Because our time was cut short we ironically ended on a lesson about adaptation and how to succeed when challenges arise. At that point we had become masters of adapting, so the news of leaving in 14 hours was one we accepted and made the most of. In those last 14 hours myself and others put our heart and energy into everything we did. We ran out of paper for warm fuzzies because all of a sudden they needed to be written! We had the fastest rounds of heart-to-hearts in LeaderShape history because by golly, I was going to tell you what I admired no matter how many words needed to be spoken per second. We even adapted our sleep schedule so that four hours of sleep seemed like plenty. For those who kept with me to acquired hacky-sack skills, had delirious heart-to-hearts, and stayed up until late hours of the night, thanks for throwing every last bit of yourself into LeaderShape.

Speaking of throwing, ever been thrown into a group with seven strangers and told to talk about your life? Yes, no? Well, everyone should have a family cluster. Aside from our whole large group we were divided into smaller family clusters to allow deeper conversations and connections. You would think opening up to a handful of students your age and a facilitator is terrifying...it is. But don't let that hold you back! My cluster really taught me that being vulnerable is actually not a bad thing! By being vulnerable you allow yourself and others to feel every emotion on the spectrum as opposed to faking that you don't have feelings. (Don't believe me? Take 20 minutes to watch The Power of Vulnerability by Brené Brown) And on a superficial note, they also tell you great things about yourself and make you feel all warm and fuzzy inside. Again, thanks fam and my amazing facilitator.

When you're running around from 8 am to 11 pm you convince yourself that you cannot be a functioning adult. That's why I learned coffee should be available at every meal. It's a small thing, but oh man did I love this. Every meal was buffet style with a few pots of coffee ready to get us going again. This should be a custom everywhere. A large thank you is in order for the meal staff: THANK YOU!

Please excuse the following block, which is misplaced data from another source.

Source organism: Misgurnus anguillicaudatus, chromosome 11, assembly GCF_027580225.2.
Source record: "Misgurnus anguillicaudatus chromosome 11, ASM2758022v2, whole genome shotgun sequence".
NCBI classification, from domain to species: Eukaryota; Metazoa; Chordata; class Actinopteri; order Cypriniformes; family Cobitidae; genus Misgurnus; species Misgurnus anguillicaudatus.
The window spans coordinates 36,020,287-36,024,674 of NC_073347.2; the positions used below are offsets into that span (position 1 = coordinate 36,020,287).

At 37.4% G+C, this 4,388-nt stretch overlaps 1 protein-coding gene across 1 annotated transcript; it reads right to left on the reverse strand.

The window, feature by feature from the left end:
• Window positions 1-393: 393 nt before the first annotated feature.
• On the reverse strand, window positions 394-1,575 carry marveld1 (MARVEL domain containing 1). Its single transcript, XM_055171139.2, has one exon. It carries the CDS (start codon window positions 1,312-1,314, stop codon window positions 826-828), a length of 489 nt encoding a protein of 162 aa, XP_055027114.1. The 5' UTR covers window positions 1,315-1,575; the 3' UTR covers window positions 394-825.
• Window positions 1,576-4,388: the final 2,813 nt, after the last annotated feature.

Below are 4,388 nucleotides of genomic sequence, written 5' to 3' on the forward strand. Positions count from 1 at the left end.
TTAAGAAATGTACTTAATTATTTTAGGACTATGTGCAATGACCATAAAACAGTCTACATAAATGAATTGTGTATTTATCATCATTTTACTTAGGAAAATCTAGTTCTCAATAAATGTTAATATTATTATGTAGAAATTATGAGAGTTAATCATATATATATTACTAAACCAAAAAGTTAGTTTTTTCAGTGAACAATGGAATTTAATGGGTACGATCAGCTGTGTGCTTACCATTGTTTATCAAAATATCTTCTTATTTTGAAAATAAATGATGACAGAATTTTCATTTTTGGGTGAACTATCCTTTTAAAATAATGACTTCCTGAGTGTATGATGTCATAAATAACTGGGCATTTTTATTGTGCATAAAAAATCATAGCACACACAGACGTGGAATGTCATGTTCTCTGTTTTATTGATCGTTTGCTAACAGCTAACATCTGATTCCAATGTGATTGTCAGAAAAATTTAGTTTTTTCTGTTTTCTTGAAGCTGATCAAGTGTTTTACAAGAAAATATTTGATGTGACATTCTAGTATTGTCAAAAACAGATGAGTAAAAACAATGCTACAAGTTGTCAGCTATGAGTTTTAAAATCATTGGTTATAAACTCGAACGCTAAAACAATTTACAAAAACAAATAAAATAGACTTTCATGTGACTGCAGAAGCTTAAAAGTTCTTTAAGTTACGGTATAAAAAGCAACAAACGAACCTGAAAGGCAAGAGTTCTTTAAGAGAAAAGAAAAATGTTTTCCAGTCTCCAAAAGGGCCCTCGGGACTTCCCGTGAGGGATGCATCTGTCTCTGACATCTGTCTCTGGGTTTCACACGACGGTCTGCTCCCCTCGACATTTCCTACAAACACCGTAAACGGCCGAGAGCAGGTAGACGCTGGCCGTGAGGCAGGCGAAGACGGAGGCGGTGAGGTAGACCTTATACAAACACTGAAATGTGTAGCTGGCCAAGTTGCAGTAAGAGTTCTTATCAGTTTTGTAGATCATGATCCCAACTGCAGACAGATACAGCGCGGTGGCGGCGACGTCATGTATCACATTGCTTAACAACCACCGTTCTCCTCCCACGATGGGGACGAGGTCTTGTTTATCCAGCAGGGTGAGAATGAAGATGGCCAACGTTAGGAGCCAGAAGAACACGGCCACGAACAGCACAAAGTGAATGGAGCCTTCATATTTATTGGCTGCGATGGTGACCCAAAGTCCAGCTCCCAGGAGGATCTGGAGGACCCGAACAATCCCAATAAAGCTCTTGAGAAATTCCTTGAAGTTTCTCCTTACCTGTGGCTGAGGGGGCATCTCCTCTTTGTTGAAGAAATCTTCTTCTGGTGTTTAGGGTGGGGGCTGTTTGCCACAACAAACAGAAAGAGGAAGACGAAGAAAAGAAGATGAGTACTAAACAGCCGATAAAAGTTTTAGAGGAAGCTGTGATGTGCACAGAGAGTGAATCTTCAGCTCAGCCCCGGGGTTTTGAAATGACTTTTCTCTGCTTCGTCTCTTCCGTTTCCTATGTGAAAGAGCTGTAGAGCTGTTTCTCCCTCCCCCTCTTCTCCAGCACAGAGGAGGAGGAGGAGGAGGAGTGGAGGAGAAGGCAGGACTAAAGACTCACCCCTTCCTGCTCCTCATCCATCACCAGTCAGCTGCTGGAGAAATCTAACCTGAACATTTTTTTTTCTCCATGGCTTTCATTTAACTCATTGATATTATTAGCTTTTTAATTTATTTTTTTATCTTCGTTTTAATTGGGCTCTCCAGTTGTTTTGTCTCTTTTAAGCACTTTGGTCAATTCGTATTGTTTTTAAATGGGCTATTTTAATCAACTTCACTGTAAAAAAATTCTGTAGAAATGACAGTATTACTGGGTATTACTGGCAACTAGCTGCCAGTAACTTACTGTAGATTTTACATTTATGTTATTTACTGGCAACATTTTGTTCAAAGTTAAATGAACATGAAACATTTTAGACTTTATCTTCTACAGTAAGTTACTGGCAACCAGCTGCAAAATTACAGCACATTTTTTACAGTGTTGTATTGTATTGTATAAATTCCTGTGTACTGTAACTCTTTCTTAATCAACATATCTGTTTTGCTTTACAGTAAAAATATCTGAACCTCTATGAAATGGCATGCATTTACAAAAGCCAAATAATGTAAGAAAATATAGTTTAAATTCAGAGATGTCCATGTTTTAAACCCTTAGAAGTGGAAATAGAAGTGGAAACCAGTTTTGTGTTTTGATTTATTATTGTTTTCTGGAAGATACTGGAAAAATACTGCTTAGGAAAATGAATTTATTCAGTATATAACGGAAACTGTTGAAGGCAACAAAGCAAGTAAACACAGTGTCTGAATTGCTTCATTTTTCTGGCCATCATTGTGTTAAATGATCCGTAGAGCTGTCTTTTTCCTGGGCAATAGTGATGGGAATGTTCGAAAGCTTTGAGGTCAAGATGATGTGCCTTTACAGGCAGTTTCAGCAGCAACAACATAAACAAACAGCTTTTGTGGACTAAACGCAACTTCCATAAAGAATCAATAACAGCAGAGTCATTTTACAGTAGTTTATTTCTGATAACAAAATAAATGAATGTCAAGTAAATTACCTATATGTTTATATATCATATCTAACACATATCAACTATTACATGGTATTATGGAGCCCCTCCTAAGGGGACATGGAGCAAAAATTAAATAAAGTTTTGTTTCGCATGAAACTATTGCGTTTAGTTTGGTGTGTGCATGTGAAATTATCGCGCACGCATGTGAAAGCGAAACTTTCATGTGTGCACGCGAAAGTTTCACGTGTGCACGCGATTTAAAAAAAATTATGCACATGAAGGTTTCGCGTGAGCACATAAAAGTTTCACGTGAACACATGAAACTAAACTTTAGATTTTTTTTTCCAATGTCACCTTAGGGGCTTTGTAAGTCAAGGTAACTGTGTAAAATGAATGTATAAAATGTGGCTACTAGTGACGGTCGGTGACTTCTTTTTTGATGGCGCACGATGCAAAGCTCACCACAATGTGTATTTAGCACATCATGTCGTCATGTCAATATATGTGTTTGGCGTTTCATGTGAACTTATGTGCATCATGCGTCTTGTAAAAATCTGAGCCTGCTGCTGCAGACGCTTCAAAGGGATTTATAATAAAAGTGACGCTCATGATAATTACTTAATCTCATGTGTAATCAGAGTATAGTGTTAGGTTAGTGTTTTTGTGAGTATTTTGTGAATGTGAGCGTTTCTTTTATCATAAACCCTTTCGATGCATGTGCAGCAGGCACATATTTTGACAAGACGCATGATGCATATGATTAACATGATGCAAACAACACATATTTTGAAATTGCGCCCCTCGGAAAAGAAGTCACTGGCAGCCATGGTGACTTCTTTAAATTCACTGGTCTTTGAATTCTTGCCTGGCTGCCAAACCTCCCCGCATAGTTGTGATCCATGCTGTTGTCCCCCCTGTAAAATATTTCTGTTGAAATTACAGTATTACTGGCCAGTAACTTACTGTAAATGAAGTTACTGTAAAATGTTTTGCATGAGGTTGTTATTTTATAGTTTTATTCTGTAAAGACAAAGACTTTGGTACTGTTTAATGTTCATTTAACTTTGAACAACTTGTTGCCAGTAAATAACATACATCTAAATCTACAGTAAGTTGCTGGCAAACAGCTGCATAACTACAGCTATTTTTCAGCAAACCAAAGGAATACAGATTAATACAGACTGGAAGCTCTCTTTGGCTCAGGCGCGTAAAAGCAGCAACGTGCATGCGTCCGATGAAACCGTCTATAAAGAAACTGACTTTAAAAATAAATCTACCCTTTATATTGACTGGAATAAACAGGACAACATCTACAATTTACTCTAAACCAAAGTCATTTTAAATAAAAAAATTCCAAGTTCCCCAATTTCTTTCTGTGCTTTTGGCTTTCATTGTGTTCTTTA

"OKay girl, you've written a lot already, are we done yet?" Almost. The biggest takeaway I had the chance to learn is simply, YOUR VOICE MATTERS. Along the way of my/your/their life we've started to assume we were just noise. I heard the saying once, "speak only if your words are more beautiful than silence" and it stuck with me in a negative way. I began to question how worthwhile my thoughts and words were, and often believed my words didn't have meaning. But these few days taught me that everyone's words matter. Now this isn't intended to go into the social issues direction, but merely the be a decent human with listening ears direction. I met so many amazing people who let me talk before them and after them. I realized that everything these people had to say in our family cluster, and even in the large group, was greater than silence (also because silence in a group of around fifty people gets real awkward, real quick). Thank you LeaderShape for teaching me to never believe that my thoughts and feelings aren't worth a discussion, but to believe that my voice matters.

In a short conclusion to a long rant, ("Thank Goodness, Emily, you do talk/write a lot") this experience was amazing. I grew closer with coworkers I forced to apply to LeaderShape, I met really great new friends who allow me to shut up so they can talk and I can listen, I became a part of a new family (we're like a cool fitness family and walk a lot), and overall I learned how to take all these lessons and act upon them. These amazing few days wouldn't have been possible without all the volunteers and KU staff and faculty that drove to the middle of nowhere and devoted their time to let a bunch of college student, myself especially, dance around at 7:58 am, learn about our passions, and motivate us to follow our visions and be our genuine selves. Thank you to all the facilitators, onsite coordinators, guest speakers, behind the scene help, and staff that made our short LeaderShape possible. I look forward to meeting again (in melted ice) to finish this journey together.

When they sat us down for an informational meeting back in December they explained that when you ask past participants what LeaderShape was, they wouldn't be able to fully define the journey you go on. I hope I did other past participants the justice of confusing you, like they did me, and intruiged you enough to apply.

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This article has not been reviewed by Odyssey HQ and solely reflects the ideas and opinions of the creator.